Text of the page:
Tasting wine for a living brings both joy and pain. Pain due to the physical and mental demands, yes, but also because of the tsunami of anodyne and over-manipulated styles of wine we need to try.
That said, there is also exposure to myriad wines previously unknown: fine new estates, creative stylistic expressions, wines more marked by a sense of place than ever before and a palpable vibe that, finally, Australia is growing the right grape varieties in the most suitable places. These are all reasons I enjoy what I do, and I hope that what I write serves to encourage more of these positives.
We are an adaptable mob in this country, brimming with confidence that is, at times, misbegotten. And yet the irrigated swathes of flat, fecund vineyards that parch our waterways while fuelling supermarket aisles of yore are finally giving way to sustainable wines with interesting stories to tell.
Less is becoming more, as environmental ethics and high labour costs manifest as more premium Australian wine and less swill. By reviewing wine, I hope to communicate this.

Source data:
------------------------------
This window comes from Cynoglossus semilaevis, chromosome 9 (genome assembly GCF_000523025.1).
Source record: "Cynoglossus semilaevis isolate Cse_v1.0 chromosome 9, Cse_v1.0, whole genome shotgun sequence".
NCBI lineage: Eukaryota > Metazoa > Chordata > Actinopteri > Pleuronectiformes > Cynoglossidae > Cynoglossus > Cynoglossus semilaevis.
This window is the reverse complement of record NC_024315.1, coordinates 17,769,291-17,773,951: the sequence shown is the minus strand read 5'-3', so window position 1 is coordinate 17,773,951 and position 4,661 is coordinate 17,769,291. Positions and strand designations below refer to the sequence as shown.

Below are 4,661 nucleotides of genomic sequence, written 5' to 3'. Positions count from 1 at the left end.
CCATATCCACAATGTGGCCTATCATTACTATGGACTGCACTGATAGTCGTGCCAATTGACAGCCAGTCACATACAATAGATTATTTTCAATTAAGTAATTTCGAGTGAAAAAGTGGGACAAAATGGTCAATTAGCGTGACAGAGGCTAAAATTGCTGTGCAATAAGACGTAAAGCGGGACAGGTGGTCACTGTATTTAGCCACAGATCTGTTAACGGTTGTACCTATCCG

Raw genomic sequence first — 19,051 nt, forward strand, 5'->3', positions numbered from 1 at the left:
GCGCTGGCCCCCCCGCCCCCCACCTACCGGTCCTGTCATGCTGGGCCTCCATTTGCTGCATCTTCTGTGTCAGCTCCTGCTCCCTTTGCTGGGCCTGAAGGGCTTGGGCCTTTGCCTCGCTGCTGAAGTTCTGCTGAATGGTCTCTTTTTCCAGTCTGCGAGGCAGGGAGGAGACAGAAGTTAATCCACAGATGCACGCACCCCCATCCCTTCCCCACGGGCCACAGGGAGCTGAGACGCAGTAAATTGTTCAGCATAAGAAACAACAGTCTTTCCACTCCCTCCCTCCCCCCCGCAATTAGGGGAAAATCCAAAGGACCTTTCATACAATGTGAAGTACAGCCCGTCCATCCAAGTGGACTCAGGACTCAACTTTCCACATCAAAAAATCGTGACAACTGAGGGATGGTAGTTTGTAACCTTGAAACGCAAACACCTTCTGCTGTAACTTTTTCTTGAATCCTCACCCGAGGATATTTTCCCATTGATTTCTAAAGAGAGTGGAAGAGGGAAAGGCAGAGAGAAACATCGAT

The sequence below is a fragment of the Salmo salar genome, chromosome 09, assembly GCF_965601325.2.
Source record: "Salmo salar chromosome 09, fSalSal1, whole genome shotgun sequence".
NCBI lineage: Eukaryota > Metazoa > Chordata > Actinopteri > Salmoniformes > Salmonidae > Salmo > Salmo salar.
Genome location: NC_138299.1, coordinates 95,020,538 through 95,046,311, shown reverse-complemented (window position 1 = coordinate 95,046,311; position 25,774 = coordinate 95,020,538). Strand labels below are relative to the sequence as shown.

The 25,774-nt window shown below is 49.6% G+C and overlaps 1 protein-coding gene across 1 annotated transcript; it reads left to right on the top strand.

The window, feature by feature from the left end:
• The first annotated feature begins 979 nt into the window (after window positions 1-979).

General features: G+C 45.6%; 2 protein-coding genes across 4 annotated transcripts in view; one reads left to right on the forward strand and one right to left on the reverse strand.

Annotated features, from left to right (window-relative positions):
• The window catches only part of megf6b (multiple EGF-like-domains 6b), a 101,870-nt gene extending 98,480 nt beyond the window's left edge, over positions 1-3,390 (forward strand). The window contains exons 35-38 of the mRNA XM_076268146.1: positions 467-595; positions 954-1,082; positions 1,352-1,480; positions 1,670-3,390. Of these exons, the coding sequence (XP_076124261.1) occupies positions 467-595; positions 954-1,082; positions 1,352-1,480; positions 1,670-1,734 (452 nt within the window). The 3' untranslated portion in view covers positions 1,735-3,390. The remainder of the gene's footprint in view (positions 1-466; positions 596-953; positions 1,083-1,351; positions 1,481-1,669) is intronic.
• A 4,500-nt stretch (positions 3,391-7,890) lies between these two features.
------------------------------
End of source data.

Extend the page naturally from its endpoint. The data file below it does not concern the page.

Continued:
In warmer zones, less thirsty Mediterranean grapes are making their mark. Italianate expressions, too, are exciting. The time will come when these are all commonplace, rather than categorised by the throwaway ‘alternative’ moniker.
Shiraz and cabernet will, perhaps, eventually become the alternative options to those varieties that are better suited here.
I try to remember these positives as nerves in my incisors scream at high acidity and sugar levels, my teeth grow a mottled dull yellow, and I mistakenly chew on a fragment of my tooth, fallen into my glass, as I did last year.